Well, kids, I've had a ton of recommendations from you all for great reads, and what I've found is that there is no shortage of good books out there. First, thanks to all of you who have sent your suggestions. I haven't been able to read them all, and some of them weren't to my taste, but overall, I've found some very cool books to keep you busy until my next one is finished.
The rule is, you have to read all of my books before you start working the list. I don't see writing as a competitive sport, so I don't see the following authors as taking food off of my table, but let's face it, I have to eat too. On the other hand, there's nothing quite so exciting as finding a really good book, and one of the reasons I started writing novels in the first place was to put books out there on the shelves that I would like to find. So here we go.
The only thing better than finding a great book, is taking a chance on a book that you thought would suck, and finding out it's great. Steve Kluger's The Last Days of Summer was such a book for me. It's about a kid in the Forties who writes letters to a guy who plays for the New York Giants. The kid pretends to have various fatal diseases to get the baseball player to hit a home run for him on the radio. The entire book is told in letter form, and as the book progresses, each of the characters reveals himself through his letters. It's utterly, amazingly funny. Probably the funniest book I've read in five years, and it sort of has that warm, fuzzy poignant stuff going for it too. I don't particularly care for baseball, and I was doubtful about a book told in letter form, but Kluger pulls it all off with amazing skill, and gives you a great feeling for the period as well.
If you like Elmore Leonard, you have to read Fred Willard's Down on Ponce. This is not Fred Willard, the actor, but another Fred Willard, a journalist from Atlanta. Down on Ponce is a caper story, with a lot of plot to go around, but the characters and the dialog are what put it on the list. Some of the funniest dialog I've read in years, and one character in particular, Charlie, an ex-con hearse driver who refers to himself as Death's Representative in Atlanta and who likes to attend anti-abortion rallies for the entertainment quality is a true gem. My favorite of Charlie's lines, "That was one of your better fetus flings, even if I had to do it myself." The grim underbelly of Atlanta never looked so good. Down on Ponce is published by a small publisher, so you might have to work a bit to find it, but it's worth it.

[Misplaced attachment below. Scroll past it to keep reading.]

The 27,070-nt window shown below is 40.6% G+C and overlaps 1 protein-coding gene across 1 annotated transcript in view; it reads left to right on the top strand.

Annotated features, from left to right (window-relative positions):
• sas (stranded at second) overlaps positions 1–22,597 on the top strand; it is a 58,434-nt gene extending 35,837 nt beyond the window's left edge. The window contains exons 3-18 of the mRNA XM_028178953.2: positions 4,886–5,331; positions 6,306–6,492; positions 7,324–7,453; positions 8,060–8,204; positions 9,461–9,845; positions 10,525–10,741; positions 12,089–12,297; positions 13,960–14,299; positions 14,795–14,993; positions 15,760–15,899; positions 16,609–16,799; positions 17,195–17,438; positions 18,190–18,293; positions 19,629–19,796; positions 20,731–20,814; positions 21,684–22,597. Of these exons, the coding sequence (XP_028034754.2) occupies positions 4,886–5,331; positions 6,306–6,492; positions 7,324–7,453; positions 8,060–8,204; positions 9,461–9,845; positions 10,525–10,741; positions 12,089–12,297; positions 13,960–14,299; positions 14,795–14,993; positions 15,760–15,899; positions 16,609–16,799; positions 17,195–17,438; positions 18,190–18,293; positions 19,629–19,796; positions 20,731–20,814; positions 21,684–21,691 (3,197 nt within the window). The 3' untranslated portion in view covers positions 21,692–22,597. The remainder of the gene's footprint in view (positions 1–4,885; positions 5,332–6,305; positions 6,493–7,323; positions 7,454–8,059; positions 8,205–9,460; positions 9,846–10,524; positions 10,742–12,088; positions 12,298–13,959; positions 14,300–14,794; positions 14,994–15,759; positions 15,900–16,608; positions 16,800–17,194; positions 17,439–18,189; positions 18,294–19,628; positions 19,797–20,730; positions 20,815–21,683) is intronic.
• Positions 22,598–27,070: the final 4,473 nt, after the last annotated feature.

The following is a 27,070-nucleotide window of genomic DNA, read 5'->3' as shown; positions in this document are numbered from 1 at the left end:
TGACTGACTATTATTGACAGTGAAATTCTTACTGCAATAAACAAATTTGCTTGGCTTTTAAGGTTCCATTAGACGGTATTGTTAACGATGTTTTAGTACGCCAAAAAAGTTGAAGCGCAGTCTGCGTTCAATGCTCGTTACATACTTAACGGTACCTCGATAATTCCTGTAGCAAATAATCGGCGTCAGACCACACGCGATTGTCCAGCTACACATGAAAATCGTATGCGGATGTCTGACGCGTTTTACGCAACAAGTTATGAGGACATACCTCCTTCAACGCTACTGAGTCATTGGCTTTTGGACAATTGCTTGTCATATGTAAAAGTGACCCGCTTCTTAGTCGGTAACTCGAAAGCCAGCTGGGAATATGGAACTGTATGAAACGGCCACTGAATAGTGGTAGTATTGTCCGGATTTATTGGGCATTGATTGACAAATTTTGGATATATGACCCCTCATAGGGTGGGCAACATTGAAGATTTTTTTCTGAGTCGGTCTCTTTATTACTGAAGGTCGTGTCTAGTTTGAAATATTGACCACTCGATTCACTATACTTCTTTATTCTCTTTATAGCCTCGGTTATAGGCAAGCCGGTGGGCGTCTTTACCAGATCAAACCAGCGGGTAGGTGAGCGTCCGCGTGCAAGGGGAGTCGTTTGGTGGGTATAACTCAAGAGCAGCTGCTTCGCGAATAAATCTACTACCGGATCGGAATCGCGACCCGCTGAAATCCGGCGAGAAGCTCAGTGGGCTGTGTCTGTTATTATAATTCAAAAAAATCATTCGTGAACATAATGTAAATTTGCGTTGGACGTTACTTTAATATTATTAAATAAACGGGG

I've said it before, and I'll say it again: The best writers in America are working in the crime genre. My new discoveries for those of you who enjoy detective stuff: G.M. Ford, has created a P.I., Leo Waterman who works with a crew of homeless guys in Seattle. Check out Who in the Hell is Wanda Fuca?, Bum's Rush, Last Ditch, and Cast in Stone. There's some funny stuff here, but mostly just well-told mysteries with a great voice.
And along those lines, if you liked the Nick and Nora series of movies made from Hammett's Thin Man books, check out Dennis Lehane. A couple of likable, smart-asses, Patrick Kenzie and Angeie Gennaro who get themselves into all sorts of trouble in darkest Boston. There's some gritty stuff here, but the relationship between the detectives make it all worth the ride. You sort of get the same feeling from these books that you get from listening to Bowie's "Heroes", a couple in love who can share a kiss while bullets fly overhead. Again, I'm not sure of the order of the books, but the titles are, Darkness, Take My Hand, Sacred, Gone, Baby, Gone, Prayers for Rain, and A Drink before the War.
You say you'd rather hear the voice of Philip Marlowe in your head, the tough-guy irony of a world-weary observer with an attitude? Then why haven't you read James Crumley? Great turns of phrase, some well-placed laughs, and, of course, engaging stories, you get a private-eye's view of Montana and other points West. My favorite is The Last Good Kiss, but Dancing Bear and The Wrong Case are definitely worth the time too.
So you say you like you are all business, and you like your humor that way . . . Check out Po Bronson. I predict Po Bronson will someday be the author most universally hated by other authors. Why? He's athletic, good looking, successful, and the son-of-a-bitch can write. Check out Bombadiers, the inside story of bond traders in San Francisco's Financial District, as well as The First Twenty Million is the Hardest, the story of a bunch of genius-geeks in a Silicon Valley think tank who take off to start their own company. If you ever wondered what is behind garage billionaires like Jeff Bezos, The First Twenty Million is your ticket inside. Or at least it feels like it. Po could be the Tom Wolfe of this generation if he can overcome a cruel first name.